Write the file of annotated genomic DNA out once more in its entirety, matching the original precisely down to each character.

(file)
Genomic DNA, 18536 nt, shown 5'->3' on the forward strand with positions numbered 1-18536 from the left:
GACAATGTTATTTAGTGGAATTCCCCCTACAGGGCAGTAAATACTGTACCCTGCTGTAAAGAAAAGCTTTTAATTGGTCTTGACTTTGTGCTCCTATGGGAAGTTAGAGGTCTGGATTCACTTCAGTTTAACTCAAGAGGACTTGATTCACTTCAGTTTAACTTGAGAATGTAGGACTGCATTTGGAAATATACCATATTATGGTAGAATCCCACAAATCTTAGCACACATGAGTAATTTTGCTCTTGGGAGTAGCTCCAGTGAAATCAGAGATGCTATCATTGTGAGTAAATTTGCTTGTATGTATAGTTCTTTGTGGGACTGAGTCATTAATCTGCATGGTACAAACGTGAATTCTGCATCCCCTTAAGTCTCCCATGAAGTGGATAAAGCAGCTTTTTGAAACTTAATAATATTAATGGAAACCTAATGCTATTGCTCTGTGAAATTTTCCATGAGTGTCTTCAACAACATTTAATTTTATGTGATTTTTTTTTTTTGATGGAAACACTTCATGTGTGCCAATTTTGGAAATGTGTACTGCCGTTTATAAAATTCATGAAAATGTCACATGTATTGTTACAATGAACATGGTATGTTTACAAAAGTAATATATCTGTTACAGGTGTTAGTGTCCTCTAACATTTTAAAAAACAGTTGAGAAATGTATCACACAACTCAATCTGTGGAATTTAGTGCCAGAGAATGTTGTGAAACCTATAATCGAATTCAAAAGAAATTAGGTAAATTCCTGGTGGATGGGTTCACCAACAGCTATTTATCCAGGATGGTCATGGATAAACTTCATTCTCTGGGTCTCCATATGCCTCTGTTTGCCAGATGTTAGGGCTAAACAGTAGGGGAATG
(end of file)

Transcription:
Genomic DNA, 18536 nt, shown 5'->3' on the forward strand with positions numbered 1-18536 from the left:
GACAATGTTATTTAGTGGAATTCCCCCTACAGGGCAGTAAATACTGTACCCTGCTGTAAAGAAAAGCTTTTAATTGGTCTTGACTTTGTGCTCCTATGGGAAGTTAGAGGTCTGGATTCACTTCAGTTTAACTCAAGAGGACTTGATTCACTTCAGTTTAACTTGAGAATGTAGGACTGCATTTGGAAATATACCATATTATGGTAGAATCCCACAAATCTTAGCACACATGAGTAATTTTGCTCTTGGGAGTAGCTCCAGTGAAATCAGAGATGCTATCATTGTGAGTAAATTTGCTTGTATGTATAGTTCTTTGTGGGACTGAGTCATTAATCTGCATGGTACAAACGTGAATTCTGCATCCCCTTAAGTCTCCCATGAAGTGGATAAAGCAGCTTTTTGAAACTTAATAATATTAATGGAAACCTAATGCTATTGCTCTGTGAAATTTTCCATGAGTGTCTTCAACAACATTTAATTTTATGTGATTTTTTTTTTTTGATGGAAACACTTCATGTGTGCCAATTTTGGAAATGTGTACTGCCGTTTATAAAATTCATGAAAATGTCACATGTATTGTTACAATGAACATGGTATGTTTACAAAAGTAATATATCTGTTACAGGTGTTAGTGTCCTCTAACATTTTAAAAAACAGTTGAGAAATGTATCACACAACTCAATCTGTGGAATTTAGTGCCAGAGAATGTTGTGAAACCTATAATCGAATTCAAAAGAAATTAGGTAAATTCCTGGTGGATGGGTTCACCAACAGCTATTTATCCAGGATGGTCATGGATAAACTTCATTCTCTGGGTCTCCATATGCCTCTGTTTGCCAGATGTTAGGGCTAAACAGTAGGGGAATG